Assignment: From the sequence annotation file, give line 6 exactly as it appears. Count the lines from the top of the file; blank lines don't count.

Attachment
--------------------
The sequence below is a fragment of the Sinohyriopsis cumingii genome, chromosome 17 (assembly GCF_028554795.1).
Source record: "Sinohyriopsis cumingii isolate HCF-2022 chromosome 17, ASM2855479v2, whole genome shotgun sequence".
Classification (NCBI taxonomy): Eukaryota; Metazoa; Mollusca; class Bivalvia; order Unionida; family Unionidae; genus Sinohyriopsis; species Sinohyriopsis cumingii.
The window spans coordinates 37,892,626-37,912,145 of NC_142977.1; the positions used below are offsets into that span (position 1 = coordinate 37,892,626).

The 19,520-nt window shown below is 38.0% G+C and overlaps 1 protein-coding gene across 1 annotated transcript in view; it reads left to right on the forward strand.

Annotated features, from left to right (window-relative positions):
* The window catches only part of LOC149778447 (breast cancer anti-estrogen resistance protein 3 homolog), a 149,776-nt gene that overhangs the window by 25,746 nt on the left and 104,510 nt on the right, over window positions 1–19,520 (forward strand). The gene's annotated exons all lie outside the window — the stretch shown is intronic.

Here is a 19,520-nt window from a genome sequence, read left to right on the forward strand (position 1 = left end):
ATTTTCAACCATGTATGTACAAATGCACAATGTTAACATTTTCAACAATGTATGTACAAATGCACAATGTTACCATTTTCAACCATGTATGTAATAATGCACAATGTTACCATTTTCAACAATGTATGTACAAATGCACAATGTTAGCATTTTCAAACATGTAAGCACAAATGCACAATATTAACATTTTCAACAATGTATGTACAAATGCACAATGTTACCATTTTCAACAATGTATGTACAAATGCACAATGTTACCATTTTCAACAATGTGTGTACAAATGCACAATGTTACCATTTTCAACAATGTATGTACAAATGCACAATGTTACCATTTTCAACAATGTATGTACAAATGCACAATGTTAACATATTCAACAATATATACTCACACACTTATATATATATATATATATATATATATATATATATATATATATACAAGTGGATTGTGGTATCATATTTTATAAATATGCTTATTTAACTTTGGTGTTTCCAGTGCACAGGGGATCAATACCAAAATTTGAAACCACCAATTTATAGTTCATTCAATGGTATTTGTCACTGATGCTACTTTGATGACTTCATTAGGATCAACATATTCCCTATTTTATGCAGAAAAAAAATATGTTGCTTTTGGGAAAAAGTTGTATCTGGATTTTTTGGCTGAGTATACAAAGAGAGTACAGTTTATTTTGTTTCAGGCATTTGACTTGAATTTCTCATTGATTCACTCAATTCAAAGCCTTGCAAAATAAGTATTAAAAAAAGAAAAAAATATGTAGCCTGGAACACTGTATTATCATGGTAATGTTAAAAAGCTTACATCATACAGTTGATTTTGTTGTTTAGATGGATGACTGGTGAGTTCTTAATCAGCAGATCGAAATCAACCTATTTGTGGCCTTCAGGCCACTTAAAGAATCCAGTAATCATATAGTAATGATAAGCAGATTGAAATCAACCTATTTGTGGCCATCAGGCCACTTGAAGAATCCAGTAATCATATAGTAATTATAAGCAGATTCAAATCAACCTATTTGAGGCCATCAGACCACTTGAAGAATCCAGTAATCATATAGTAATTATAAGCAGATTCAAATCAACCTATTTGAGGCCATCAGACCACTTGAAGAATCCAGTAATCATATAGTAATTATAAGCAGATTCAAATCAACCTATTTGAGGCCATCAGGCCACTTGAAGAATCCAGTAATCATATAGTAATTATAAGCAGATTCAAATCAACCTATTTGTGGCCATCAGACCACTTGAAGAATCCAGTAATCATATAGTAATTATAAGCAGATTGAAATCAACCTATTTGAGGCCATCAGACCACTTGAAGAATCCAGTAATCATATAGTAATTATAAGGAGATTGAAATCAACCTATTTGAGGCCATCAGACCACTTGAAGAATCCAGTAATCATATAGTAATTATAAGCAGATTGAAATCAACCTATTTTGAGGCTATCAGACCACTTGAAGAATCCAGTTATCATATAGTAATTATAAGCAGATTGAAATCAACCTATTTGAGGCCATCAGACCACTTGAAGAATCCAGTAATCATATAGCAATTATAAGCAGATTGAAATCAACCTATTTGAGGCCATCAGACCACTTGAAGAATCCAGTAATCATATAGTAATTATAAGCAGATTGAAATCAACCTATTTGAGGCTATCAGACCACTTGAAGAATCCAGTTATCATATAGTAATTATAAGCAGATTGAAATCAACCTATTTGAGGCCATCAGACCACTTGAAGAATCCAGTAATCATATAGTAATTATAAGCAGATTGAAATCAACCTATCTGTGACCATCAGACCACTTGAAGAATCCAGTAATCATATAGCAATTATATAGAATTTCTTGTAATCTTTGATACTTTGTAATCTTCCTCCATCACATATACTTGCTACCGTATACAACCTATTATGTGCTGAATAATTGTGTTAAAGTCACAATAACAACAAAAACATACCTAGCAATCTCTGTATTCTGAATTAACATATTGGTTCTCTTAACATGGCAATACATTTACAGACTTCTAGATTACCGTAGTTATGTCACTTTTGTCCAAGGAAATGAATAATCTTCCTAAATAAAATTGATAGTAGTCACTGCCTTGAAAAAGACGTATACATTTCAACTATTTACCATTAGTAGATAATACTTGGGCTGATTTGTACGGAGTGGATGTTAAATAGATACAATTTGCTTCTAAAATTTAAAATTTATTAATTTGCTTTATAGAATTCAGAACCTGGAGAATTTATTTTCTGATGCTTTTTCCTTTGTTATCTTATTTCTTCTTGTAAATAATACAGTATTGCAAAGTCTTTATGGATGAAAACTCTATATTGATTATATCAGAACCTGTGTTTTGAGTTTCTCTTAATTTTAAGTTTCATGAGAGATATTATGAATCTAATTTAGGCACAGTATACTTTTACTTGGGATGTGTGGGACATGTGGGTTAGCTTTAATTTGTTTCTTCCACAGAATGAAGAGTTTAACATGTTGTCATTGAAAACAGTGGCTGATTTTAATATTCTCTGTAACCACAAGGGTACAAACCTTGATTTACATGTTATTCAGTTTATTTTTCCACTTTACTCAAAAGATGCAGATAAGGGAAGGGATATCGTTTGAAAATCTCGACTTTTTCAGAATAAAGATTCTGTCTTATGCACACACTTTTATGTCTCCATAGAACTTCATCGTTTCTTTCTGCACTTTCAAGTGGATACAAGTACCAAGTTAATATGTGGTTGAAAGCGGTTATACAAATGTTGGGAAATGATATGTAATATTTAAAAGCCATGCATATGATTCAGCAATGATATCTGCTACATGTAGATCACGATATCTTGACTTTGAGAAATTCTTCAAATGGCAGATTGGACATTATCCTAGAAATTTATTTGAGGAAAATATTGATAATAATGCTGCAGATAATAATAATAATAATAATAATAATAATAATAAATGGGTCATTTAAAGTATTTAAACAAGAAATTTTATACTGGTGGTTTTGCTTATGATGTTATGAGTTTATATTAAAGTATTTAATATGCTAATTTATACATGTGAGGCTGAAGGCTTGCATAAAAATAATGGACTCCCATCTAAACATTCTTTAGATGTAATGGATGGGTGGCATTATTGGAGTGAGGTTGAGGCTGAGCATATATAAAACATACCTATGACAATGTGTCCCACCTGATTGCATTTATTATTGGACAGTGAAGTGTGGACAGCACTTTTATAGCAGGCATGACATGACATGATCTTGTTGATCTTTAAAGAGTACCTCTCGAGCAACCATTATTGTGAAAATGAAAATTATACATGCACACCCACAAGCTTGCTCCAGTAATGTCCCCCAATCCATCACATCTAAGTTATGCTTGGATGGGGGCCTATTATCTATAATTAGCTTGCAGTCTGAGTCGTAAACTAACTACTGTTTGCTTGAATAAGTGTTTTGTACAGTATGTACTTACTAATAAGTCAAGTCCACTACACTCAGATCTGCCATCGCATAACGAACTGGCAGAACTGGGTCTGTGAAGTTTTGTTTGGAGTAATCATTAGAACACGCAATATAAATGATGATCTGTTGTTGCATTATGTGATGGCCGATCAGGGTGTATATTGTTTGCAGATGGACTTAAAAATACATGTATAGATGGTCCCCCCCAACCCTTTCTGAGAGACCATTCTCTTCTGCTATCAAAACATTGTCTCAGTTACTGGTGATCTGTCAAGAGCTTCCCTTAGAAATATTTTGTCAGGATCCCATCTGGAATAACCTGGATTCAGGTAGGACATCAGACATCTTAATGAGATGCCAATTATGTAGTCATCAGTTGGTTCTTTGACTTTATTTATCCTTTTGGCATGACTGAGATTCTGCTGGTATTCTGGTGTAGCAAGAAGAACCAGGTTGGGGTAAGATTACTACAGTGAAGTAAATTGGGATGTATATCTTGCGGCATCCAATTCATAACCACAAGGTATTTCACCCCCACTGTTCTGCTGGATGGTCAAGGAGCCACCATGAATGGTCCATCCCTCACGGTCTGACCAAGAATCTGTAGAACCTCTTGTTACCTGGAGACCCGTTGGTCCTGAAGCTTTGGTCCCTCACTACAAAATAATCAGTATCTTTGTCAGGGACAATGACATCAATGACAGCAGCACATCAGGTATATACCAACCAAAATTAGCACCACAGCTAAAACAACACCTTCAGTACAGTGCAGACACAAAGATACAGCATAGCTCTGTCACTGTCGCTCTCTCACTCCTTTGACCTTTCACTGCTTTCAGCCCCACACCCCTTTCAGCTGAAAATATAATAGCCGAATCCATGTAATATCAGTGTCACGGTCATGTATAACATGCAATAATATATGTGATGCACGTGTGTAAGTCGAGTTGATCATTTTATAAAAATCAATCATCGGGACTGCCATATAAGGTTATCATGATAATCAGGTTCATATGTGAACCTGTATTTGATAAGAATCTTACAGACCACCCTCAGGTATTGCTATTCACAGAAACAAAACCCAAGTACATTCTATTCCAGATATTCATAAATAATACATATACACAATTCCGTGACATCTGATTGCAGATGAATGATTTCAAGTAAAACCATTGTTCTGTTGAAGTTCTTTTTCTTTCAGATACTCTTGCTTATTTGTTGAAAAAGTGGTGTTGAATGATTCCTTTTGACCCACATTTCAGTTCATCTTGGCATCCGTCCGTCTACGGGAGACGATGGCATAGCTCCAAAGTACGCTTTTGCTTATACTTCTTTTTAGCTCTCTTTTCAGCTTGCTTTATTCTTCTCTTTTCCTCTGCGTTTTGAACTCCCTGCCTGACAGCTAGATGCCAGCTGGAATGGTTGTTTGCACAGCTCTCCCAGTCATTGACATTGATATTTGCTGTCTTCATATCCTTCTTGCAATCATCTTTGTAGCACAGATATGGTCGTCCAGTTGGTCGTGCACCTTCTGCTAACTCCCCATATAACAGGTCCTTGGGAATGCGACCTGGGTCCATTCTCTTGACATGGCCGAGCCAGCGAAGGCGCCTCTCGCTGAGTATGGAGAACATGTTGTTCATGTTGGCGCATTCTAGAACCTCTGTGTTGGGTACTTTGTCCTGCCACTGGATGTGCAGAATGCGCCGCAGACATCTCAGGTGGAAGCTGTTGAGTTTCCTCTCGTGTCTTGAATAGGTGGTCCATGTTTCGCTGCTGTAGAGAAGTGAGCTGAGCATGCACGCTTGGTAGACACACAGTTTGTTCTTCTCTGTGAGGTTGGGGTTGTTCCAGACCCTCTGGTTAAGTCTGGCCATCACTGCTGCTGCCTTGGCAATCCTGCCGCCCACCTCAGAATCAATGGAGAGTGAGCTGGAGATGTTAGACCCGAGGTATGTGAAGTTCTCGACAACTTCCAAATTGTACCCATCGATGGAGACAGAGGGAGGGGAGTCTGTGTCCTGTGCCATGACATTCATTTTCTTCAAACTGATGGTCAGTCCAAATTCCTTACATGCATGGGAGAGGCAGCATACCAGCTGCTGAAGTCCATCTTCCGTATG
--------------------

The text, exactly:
Annotated features, from left to right (window-relative positions):